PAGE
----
For the love of all that is fine dining, the world owes countless thanks to the French. For those of us who enjoy our time in the kitchen, it’s difficult to thumb through a cookbook without encountering at least a handful of French phrases due to the culture’s longstanding roots in the culinary arts. Whether looking to impress one’s guests or aspiring for the ever-coveted Michelin star, there is no doubt that all chefs are obligated to master a few of the most fundamental French cooking techniques.
Mise en Place
Now, where did I put the shallots? Everyone loves a good scavenger hunt, except when the Hollandaise is burning and the eggs are cooking straight through. “Mise en place” literally translates to “putting in place,” as any serious chef would do with all of their ingredients before starting their work. Some go so far as to regard “mise en place” as an ethical code, but it’s at least solidified as a practical necessity with more complicated dishes.
In professional kitchens, the pre-arrangement of ingredients takes up a noted portion of your workspace, but your home kitchen can undoubtedly accommodate all of your herbs, spices, proteins, and veggies on a cutting board or countertop.
It isn’t a prerequisite to home-cooking that one train with the dedication of a sushi chef to master the art of cutting before entering the kitchen, but there are a few fundamental slicing techniques that serve as the foundation aesthetics for any dish. One of the more basic cuts is the julienne. A culinary knife is used to make strips with dimensions of 1–2 mm × 1–2 mm × 4–5 cm (0.04–0.08 in × 0.04–0.08 in × 1.6–2 in) – about the size of a matchstick.
The technique is usually used on vegetables, for which trimming the ends is a good starting point, but it can also be used for meats and fish. Depending on the needs of the dish, julienned ingredients can be rotated by 90 degrees and diced finely to make “burnoise.” If you don’t get the dimensions quite right, call it a “jardinière” and simply insist that it was intentional.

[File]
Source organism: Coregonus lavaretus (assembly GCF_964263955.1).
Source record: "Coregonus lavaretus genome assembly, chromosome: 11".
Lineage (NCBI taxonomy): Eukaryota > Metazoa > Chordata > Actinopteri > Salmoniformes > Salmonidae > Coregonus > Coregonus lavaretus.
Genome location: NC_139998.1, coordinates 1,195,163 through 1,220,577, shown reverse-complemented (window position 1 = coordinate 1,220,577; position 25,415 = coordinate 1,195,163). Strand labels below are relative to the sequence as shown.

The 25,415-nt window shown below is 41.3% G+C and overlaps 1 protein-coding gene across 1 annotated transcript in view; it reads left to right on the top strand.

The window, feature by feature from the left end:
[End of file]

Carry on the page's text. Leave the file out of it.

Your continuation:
Blanching is a simple technique with a number of useful applications. The process involves briefly plunging vegetables into boiling water before immediately cooling them in an ice bath. Blanching denatures natural enzymes in vegetables by heat shock, which makes it useful for preserving the flavor and integrity of greens before freezing, drying, or canning. It also leeches the bitterness out of some greens like kale and makes it easier to peel fruits and vegetables like tomatoes or peaches.
Blanching is sometimes confused with parboiling, where food is partially boiled before incorporating it into a larger dish, but parboiling doesn’t necessitate the cooling step that prevents further heating after removal.
Frying pan, fat, and ingredients is about as basic as it gets when it comes to cooking, but the proper sauté involves a bit of finesse. You’re not intended to slap some onions into your olive oil and finish off your crossword from last week. The key to sautéing is to keep the ingredients moving throughout the cooking process. The word “sauté” means “jump,” referencing the flick of the wrist that makes the ingredients of your pan hop towards the chef. Do note not to get overzealous and wind up with a face full of searing aromatics. The sauté is in contrast to stir-fry technique, which, as the name suggests, simply involves stirring the ingredients. When using butter for cooking fat, the ideal is to allow it to melt, but not brown, before adding your aromatic.
Cover image credit: Suteren / Shutterstock.com